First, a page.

Automation will produce significant productivity gains that will reshape specific sectors and occupations. These gains are likely to be recirculated, with jobs reallocated rather than eliminated, economic output increased, and new sources of wealth created. The problem is likely to be one of how income and wealth are distributed. Automation could create a ‘paradox of plenty’: society would be far richer in aggregate, but, for many individuals and communities, technological change could reinforce inequalities of power and reward.
These changes may well affect men and women differently, because men and women tend to have different jobs in the UK labour market. Our analysis shows that twice as many women as men work in occupations with a high potential for automation (9 per cent compared to 4 per cent of men), and that 64 per cent of jobs in these occupations are held by women. Migrants, and lone parents (typically women) are more likely to hold jobs with high automation potential.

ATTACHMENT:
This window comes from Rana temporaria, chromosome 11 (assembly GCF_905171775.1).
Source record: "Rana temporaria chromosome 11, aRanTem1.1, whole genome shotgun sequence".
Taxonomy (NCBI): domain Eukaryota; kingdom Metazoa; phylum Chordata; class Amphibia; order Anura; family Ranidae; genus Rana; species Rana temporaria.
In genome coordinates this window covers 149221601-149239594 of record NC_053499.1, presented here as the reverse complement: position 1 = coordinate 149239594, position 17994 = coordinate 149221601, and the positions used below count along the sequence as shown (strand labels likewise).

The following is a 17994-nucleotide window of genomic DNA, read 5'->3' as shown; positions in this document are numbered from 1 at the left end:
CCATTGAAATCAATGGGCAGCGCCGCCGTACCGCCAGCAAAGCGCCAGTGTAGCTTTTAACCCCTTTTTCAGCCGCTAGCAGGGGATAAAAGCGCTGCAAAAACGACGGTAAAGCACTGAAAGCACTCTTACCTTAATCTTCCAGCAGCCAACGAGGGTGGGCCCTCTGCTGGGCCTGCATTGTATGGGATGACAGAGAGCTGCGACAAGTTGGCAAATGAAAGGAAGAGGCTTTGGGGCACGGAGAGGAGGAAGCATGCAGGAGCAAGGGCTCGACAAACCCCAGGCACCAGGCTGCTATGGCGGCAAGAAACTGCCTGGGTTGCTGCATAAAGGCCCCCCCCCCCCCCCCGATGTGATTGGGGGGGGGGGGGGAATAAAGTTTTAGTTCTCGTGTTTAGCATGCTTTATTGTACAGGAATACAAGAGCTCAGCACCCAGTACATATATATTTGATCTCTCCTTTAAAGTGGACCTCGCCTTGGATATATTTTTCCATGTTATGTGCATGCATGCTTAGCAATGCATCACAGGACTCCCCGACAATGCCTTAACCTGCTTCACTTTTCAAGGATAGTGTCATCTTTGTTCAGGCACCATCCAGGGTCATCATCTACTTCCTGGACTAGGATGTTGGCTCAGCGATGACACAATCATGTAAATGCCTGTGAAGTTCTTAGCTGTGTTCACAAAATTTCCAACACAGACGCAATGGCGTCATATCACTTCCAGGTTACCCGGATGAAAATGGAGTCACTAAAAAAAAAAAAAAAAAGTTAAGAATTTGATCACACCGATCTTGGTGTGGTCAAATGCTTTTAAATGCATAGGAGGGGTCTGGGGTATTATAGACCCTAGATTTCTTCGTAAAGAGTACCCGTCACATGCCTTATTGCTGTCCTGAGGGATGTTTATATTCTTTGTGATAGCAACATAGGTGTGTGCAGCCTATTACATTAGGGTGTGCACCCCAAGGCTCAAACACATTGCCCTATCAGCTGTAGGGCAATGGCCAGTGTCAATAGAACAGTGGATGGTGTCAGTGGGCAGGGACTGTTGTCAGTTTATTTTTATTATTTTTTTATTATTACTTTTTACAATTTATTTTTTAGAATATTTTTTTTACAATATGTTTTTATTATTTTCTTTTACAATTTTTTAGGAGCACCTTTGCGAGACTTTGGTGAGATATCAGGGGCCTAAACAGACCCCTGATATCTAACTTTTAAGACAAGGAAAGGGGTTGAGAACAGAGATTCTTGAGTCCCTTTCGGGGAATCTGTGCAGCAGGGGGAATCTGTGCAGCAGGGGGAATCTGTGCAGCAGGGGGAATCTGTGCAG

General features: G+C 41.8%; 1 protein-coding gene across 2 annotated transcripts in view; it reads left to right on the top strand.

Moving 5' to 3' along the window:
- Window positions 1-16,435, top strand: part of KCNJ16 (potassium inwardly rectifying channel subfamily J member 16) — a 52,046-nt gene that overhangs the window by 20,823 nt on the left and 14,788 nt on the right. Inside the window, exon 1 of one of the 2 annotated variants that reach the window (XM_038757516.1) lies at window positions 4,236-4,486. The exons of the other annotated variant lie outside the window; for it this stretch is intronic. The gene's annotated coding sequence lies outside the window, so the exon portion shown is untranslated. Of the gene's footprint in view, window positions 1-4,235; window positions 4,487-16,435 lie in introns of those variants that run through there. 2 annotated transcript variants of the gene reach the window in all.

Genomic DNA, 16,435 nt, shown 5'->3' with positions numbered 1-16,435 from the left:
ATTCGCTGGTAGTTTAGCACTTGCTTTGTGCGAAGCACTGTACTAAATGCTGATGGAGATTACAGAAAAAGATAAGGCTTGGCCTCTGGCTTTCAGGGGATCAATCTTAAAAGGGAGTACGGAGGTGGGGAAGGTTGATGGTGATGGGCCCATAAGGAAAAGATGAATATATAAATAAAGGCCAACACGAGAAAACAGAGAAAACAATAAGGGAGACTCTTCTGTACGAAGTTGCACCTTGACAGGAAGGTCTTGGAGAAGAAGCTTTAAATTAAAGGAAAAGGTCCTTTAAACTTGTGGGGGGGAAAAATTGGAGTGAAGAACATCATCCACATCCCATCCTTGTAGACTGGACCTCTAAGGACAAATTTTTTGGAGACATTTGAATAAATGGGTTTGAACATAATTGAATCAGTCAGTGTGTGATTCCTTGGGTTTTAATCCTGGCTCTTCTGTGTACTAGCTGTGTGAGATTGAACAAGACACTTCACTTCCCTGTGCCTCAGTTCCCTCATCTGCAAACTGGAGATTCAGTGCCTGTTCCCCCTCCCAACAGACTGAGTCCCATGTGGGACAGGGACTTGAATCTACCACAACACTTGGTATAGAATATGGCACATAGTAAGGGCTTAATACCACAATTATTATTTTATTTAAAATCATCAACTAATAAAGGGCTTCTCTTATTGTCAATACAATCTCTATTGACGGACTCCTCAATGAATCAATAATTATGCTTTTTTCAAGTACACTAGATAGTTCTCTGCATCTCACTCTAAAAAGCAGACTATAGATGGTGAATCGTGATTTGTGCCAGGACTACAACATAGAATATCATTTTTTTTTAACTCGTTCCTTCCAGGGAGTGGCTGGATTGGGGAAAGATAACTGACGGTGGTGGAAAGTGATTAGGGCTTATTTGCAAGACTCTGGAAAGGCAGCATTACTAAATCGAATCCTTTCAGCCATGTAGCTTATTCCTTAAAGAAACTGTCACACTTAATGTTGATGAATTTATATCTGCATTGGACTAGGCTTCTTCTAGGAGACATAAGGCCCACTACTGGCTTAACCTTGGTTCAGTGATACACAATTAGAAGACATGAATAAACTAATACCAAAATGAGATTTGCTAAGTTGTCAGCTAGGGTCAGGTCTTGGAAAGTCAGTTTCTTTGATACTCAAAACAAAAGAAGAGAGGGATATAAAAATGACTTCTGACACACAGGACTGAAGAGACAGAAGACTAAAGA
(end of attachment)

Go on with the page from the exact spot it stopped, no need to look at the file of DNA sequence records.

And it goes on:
But technology is not destiny. This paper argues that automation presents an opportunity to narrow gender inequalities, and sets out four propositions for change based on this premise.